Going beyond litigation
While litigation consumes most of her time, Richardson’s also leading a companywide initiative called “Law’s New Strategic Capabilities.” Recently commenced as a two-year project, it follows the model of other companies’ transformation activities, bringing in-house lawyers and non-lawyers looking inward to ensure Con Edison’s legal department is serving the company’s partners efficiently.
“It’s a big learning curve, and new and exciting,” says Richardson, who’s weighed in on other progressive company initiatives that include pro bono legal services on behalf of the disadvantaged and emphasis on diversity, equity and inclusion. On those counts, however, she says the company seemed ahead of the game when she joined in January 2000.
“Like the United Nations,” she recalls about her first day on the job. “A sea of faces of all hues and nationalities. From top to bottom, the company was inclusive and diverse even before those became popular terms. Even before George Floyd.”
Born and raised in Harlem, she knew the city well upon coming to Con Edison, the 1990 Fordham Law School graduate having spent four years litigating on behalf of the Big Apple and the next six years with a couple firms.
“I got my training in the trenches of law, especially working in the Bronx,” she says, explaining she had a choice between the Bronx tort division or family law, opting for the former. “The best decision I ever made. As a litigator you start out with an issue you had never heard of. By the time the case goes to trial, you’re a subject matter expert.”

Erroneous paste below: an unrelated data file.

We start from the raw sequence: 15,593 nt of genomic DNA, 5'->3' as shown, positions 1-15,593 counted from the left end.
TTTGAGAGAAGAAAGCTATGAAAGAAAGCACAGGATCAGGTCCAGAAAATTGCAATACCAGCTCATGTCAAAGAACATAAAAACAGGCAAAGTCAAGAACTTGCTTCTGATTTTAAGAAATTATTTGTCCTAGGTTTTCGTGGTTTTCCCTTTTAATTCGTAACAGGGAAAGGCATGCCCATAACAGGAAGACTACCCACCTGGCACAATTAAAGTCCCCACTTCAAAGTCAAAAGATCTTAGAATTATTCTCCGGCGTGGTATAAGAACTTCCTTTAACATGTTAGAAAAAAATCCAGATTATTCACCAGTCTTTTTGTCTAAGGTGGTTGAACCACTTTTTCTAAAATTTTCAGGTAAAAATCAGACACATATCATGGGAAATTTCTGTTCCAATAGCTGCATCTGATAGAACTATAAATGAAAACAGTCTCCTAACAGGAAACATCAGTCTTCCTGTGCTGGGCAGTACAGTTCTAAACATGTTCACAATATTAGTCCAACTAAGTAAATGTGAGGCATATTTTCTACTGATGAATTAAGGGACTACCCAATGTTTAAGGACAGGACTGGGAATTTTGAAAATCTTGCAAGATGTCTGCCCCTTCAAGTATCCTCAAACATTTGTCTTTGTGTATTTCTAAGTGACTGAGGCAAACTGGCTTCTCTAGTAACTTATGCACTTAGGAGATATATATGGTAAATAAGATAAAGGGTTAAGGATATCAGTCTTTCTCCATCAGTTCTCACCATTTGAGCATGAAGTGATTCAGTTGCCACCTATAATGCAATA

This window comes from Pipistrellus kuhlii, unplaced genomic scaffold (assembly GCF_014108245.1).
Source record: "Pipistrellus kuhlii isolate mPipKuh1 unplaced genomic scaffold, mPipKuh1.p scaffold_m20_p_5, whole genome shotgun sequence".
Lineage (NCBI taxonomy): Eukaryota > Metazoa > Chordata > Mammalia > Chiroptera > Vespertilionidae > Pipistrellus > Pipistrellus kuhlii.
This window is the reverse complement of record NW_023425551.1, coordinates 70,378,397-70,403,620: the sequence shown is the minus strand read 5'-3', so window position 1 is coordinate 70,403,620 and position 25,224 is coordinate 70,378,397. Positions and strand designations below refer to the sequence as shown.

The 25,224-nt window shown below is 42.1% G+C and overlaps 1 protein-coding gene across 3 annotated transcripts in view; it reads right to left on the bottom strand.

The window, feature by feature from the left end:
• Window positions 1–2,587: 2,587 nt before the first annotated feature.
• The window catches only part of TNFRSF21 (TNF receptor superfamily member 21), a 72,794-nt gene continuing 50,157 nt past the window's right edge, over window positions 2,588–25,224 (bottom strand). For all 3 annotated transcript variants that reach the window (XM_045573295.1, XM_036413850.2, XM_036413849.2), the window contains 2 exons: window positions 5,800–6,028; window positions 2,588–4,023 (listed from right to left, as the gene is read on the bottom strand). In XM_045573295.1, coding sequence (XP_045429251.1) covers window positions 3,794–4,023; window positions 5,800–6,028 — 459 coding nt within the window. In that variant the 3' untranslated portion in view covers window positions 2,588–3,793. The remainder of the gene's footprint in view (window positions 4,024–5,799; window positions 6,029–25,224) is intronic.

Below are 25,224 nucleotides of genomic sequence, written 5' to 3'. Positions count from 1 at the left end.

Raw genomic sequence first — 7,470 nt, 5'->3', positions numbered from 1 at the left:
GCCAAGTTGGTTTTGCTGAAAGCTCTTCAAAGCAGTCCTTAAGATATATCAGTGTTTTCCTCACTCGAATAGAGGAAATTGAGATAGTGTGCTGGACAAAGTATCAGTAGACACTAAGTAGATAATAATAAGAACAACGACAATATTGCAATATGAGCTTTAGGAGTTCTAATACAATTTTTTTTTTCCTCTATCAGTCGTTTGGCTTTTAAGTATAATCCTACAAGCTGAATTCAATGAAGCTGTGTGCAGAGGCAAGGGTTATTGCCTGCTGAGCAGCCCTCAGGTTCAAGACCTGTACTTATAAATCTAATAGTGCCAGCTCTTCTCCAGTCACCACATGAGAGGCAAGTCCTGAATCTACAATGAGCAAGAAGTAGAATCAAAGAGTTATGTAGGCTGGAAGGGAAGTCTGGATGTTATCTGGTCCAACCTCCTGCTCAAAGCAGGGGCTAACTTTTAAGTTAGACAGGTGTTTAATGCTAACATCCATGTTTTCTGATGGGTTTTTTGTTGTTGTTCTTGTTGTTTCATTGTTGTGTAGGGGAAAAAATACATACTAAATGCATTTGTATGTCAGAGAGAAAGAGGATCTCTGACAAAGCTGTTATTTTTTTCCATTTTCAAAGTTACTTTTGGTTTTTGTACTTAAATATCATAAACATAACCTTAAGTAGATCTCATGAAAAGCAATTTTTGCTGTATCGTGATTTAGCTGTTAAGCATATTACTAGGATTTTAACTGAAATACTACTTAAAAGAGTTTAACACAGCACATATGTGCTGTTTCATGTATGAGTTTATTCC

She’s since become one on many matters utility-related and as to how she came to Con Edison, it resulted from answering a vague ad in the New York Law Journal. All she knew was it was in-house, which was the direction Richardson was leaning.
And it’s been an ideal fit for two decades-plus. Even before COVID-19, much of the utility’s workforce was allowed to be remote several days a week. Everyone concerned about the Delta variant, it’s all remote until at least Nov. 1, which suits Richardson.
When necessary, she still goes to the Bronx where Con Edison often has cases pending, but she’s content to work from home. By car or commuter rail, it’s still a 90-minute commute into the city, and she’d much rather enjoy an extra three hours with her husband, teen daughter and dog. Her grown son works for the U.S. Postal Service.
So, it’s been an impressive career for this attorney who grew up under modest conditions in Harlem. Her father was a cook at a public hospital, her stepfather worked at General Motors and her mother was an office manager, both for over 30 years. Quite the advantage Richardson says she had with hardworking parents and stepparents and the extended families. Their work ethic has contributed to her professional and personal success.
“It’s nice to be in an industry at the forefront of what really matters to all the people in New York,” she says. “Everyone should love the mail and energy.”
View this feature in the Vanguard Fall IV 2021 Edition here.